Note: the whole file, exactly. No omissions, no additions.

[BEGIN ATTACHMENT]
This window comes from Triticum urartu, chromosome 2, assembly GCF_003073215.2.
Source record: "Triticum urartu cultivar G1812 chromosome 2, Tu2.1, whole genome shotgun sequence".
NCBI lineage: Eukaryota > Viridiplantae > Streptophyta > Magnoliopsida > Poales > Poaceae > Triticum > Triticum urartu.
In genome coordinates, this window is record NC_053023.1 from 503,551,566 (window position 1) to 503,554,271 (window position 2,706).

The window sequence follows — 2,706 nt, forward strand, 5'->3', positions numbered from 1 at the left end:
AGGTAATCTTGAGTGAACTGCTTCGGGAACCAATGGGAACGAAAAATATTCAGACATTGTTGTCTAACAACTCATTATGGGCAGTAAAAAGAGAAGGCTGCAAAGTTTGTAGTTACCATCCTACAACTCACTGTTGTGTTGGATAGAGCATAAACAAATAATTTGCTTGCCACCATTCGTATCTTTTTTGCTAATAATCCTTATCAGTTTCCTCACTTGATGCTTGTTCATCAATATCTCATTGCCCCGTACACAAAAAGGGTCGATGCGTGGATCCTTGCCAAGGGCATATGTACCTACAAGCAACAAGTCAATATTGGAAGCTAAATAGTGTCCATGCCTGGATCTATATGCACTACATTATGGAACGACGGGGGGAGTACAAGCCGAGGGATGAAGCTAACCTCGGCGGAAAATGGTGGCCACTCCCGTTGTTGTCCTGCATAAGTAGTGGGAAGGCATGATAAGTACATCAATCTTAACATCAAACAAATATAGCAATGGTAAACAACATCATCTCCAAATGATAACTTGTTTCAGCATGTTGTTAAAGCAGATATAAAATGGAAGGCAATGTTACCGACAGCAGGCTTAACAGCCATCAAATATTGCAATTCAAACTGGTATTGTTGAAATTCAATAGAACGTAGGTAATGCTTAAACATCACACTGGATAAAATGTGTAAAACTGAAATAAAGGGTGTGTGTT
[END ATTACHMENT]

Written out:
This window comes from Triticum urartu, chromosome 2, assembly GCF_003073215.2.
Source record: "Triticum urartu cultivar G1812 chromosome 2, Tu2.1, whole genome shotgun sequence".
NCBI lineage: Eukaryota > Viridiplantae > Streptophyta > Magnoliopsida > Poales > Poaceae > Triticum > Triticum urartu.
In genome coordinates, this window is record NC_053023.1 from 503,551,566 (window position 1) to 503,554,271 (window position 2,706).

The window sequence follows — 2,706 nt, forward strand, 5'->3', positions numbered from 1 at the left end:
AGGTAATCTTGAGTGAACTGCTTCGGGAACCAATGGGAACGAAAAATATTCAGACATTGTTGTCTAACAACTCATTATGGGCAGTAAAAAGAGAAGGCTGCAAAGTTTGTAGTTACCATCCTACAACTCACTGTTGTGTTGGATAGAGCATAAACAAATAATTTGCTTGCCACCATTCGTATCTTTTTTGCTAATAATCCTTATCAGTTTCCTCACTTGATGCTTGTTCATCAATATCTCATTGCCCCGTACACAAAAAGGGTCGATGCGTGGATCCTTGCCAAGGGCATATGTACCTACAAGCAACAAGTCAATATTGGAAGCTAAATAGTGTCCATGCCTGGATCTATATGCACTACATTATGGAACGACGGGGGGAGTACAAGCCGAGGGATGAAGCTAACCTCGGCGGAAAATGGTGGCCACTCCCGTTGTTGTCCTGCATAAGTAGTGGGAAGGCATGATAAGTACATCAATCTTAACATCAAACAAATATAGCAATGGTAAACAACATCATCTCCAAATGATAACTTGTTTCAGCATGTTGTTAAAGCAGATATAAAATGGAAGGCAATGTTACCGACAGCAGGCTTAACAGCCATCAAATATTGCAATTCAAACTGGTATTGTTGAAATTCAATAGAACGTAGGTAATGCTTAAACATCACACTGGATAAAATGTGTAAAACTGAAATAAAGGGTGTGTGTT